WASHINGTON -- A military strike against Iran's nuclear facilities is "not prudent" at the present moment, America's top military official, Gen. Martin E. Dempsey, told "CNN's Fareed Zakaria GPS" in an interview set to air Sunday morning.
“It’s not prudent at this point to decide to attack Iran,” said Dempsey, the chairman of the Joint Chiefs of Staff, in the interview.
"I think it would be premature to exclusively decide that the time for a military option was upon us," Dempsey added, according to early reports of the interview, noting that he sensed that increased sanctions were beginning to have an effect.
Dempsey's remarks come amid a rising tide of threats and speculation -- some of it media driven -- about the possibility that Israel might launch a military strike against Iran in an attempt to forestall that country's development of a nuclear weapon.
American intelligence assessments say that Iran would have the capability to build a nuclear bomb in the coming years, but it has not yet decided whether to do so.
In recent days, both Israel and Iran appear to have taken a number of steps escalating the tensions, including Iran's recent unveiling of the first domestically produced nuclear fuel rods and its decision over this weekend to move warships into the Mediterranean Sea for only the second time since 1979.
Israelis seem increasingly poised to take military action sooner rather than later, according to both Israeli and American officials, although some have indicated that the Israelis may be willing to let tough sanctions work a bit longer.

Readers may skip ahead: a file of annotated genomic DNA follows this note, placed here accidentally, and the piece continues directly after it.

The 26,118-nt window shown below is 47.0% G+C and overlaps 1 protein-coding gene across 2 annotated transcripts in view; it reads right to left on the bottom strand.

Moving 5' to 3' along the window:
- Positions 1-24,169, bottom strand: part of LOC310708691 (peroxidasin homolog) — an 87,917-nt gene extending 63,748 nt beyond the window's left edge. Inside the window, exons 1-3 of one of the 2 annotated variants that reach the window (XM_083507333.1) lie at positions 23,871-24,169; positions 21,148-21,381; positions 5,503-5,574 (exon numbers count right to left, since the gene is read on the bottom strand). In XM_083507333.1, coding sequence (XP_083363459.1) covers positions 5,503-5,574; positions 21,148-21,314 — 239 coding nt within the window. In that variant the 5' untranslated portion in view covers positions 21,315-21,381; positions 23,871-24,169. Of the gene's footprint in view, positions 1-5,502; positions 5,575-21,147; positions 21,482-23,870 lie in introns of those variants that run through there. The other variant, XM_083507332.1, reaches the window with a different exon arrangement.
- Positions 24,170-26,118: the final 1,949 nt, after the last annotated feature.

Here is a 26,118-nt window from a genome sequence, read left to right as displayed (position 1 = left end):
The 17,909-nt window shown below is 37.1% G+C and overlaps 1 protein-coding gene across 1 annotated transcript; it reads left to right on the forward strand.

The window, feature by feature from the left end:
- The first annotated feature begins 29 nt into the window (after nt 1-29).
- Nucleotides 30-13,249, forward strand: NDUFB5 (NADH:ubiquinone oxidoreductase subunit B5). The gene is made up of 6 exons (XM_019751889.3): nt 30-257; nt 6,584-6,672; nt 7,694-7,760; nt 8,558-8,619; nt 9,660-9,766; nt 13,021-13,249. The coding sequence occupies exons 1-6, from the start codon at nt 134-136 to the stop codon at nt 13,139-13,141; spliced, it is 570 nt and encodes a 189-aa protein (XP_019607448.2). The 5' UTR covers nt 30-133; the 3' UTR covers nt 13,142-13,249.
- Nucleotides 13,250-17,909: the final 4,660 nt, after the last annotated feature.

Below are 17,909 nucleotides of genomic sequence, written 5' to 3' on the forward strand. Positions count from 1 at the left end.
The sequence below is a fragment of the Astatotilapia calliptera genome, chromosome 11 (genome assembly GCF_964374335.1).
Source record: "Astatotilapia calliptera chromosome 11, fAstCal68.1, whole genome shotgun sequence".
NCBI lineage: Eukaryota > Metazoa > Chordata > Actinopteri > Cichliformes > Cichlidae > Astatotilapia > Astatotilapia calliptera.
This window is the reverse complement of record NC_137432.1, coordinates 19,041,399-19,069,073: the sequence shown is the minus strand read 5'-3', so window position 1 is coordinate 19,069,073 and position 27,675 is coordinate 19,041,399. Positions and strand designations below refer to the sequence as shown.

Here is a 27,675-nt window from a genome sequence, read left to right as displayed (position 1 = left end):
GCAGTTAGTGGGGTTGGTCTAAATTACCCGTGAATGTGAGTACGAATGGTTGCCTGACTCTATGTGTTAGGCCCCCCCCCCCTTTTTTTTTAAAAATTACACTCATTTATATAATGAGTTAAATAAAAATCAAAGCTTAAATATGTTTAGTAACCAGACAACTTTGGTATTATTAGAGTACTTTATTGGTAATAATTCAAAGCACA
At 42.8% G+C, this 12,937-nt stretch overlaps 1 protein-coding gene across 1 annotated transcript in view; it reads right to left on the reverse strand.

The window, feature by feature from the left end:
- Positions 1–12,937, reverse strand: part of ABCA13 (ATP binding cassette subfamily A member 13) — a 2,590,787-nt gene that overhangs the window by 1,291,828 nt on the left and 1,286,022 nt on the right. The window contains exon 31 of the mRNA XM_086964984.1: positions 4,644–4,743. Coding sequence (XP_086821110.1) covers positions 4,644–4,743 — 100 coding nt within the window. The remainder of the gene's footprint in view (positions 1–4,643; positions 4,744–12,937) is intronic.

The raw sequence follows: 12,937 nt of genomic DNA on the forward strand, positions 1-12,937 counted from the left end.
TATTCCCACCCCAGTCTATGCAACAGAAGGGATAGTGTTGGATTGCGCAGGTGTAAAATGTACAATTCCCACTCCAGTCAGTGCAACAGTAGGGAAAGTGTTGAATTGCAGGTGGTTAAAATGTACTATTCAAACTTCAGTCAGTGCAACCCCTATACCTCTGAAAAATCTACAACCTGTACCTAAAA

In the war of words, American officials have repeatedly signaled that they do not believe military action is in anybody's best interests at this point, something Dempsey and Defense Secretary Leon Panetta sought to drive home in several appearances on Capitol Hill over the last several days, while also trying to tamp down the rhetoric coming from Israel.
Dempsey reinforced this point during his interview on CNN.
“A strike at this time would be destabilizing and wouldn’t achieve their long-term objectives,” Dempsey said about the Israelis, according to Bloomberg. “I wouldn’t suggest, sitting here today, that we’ve persuaded them that our view is the correct view and that they are acting in an ill-advised fashion."
Dempsey also threw cold water on some of the more aggressive plans to intervene militarily in the crisis in Syria, where opposition forces have been carrying out an increasingly bloody revolt against the regime of President Bashar Assad.
"Syria is a very different challenge" from Libya, where American-led NATO forces recently helped end the reign of dictator Muammar Gadhafi, Dempsey added. "It's a different challenge, as you described it, geographically. It's a different challenge in terms of the capability the Syrian military. They are very capable."
Dempsey also called plans to simply arm the opposition "premature."
"I would challenge anyone to clearly identify for me the opposition movement in Syria at this point," Dempsey said, adding that the crisis had grown increasingly complicated over the months.